Gateway Arch Fast Facts
How big is Gateway Arch National Park?
Gateway Arch covers a total area of 91 acres or 0.14 square miles.
How many people visit Gateway Arch National Park?
1,145,081 people visited Gateway Arch in 2021. A table showing all years can be found at Gateway Arch Visitation Stats.
When was Gateway Arch National Park created?
Gateway Arch was made a national park on February 22, 2018.
What are the highest and lowest elevations in Gateway Arch National Park?
Gateway Arch’s extremely small size makes for little difference between high and low. The elevation is around 450 feet.
What time zone is Gateway Arch National Park located in?
Gateway Arch is in the Central Time Zone.
How much does it cost to enter Gateway Arch National Park?
The entrance fee for Gateway Arch is $3 per person. Tram rides are extra and museum entry is free.
Five Random Facts About Gateway Arch
The arch is the tallest structure in Missouri. It is 630 feet tall and 630 feet wide. A tram inside the arch can take visitors to the top, for a fee.
The Old Courthouse adjacent to the arch is a Civil War era building. It was the site of the local trials in the Dred Scott case. This case was one of things the Gateway Arch commemorates, along with the Louisiana Purchase and the resulting westward expansion, and the first city government west of the Mississippi River.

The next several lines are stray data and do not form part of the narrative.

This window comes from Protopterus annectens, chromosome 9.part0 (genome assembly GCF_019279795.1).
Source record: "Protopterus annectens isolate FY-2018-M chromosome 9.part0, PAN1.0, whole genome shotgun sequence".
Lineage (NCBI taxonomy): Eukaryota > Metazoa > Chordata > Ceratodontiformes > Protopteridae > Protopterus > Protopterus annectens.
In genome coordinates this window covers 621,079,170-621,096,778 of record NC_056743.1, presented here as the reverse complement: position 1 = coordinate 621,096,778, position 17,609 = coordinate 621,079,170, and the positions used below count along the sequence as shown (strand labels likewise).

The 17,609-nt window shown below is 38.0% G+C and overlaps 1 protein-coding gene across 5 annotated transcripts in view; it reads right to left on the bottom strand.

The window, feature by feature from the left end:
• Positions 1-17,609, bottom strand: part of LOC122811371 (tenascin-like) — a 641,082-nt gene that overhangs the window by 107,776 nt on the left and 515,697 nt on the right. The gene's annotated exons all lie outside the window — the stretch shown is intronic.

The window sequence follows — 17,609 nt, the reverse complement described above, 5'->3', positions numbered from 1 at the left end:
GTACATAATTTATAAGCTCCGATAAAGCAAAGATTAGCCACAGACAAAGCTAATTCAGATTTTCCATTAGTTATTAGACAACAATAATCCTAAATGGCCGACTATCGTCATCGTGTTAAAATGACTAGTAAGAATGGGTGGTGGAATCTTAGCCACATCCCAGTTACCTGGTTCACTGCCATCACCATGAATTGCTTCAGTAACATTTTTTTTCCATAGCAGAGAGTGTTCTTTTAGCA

The Gateway Arch and the area around it was initially designated as a national memorial on December 21, 1935. It was made a national park, for reasons no one can explain, on February 22, 2018. Gateway Arch resembles, in no way, a site that is worthy of national park status. A National Memorial is exactly what it is, and should have remained.
Construction of the Arch began on February 12, 1963 and was completed on October 28, 1965 at a cost of $13 million.
The Gateway Arch symbolizes the beginning of westward expansion in the United States following the Louisiana Purchase by Thomas Jefferson.
Where is Gateway Arch National Park?
Gateway Arch is located in downtown St. Louis, along the Mississippi River. This is a single memorial site, despite its incorrect designation of national park. It is the smallest, by a huge margin, of all the national parks.